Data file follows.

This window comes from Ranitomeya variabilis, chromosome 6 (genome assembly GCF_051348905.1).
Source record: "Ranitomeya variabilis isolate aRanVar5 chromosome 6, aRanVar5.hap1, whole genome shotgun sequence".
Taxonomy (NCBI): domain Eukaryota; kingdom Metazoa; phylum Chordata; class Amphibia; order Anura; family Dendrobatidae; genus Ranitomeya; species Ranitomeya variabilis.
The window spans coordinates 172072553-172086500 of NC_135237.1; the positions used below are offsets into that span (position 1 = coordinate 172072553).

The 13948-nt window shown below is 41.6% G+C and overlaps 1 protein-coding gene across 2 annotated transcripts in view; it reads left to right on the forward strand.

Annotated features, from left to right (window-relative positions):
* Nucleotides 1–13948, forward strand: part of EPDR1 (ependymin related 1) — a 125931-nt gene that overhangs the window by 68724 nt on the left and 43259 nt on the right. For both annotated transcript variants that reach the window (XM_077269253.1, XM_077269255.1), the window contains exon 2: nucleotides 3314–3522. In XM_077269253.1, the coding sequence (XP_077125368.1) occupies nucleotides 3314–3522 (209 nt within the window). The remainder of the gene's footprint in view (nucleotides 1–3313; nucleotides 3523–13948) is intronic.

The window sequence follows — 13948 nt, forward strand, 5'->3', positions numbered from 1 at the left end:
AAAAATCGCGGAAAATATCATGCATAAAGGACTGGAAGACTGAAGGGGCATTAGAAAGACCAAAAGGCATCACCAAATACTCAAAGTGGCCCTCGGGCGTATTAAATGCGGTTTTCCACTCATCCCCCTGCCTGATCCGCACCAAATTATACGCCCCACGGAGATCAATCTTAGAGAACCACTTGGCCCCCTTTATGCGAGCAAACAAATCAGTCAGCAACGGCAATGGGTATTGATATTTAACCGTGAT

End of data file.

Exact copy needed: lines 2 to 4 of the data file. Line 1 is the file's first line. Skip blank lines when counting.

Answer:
Source record: "Ranitomeya variabilis isolate aRanVar5 chromosome 6, aRanVar5.hap1, whole genome shotgun sequence".
Taxonomy (NCBI): domain Eukaryota; kingdom Metazoa; phylum Chordata; class Amphibia; order Anura; family Dendrobatidae; genus Ranitomeya; species Ranitomeya variabilis.
The window spans coordinates 172072553-172086500 of NC_135237.1; the positions used below are offsets into that span (position 1 = coordinate 172072553).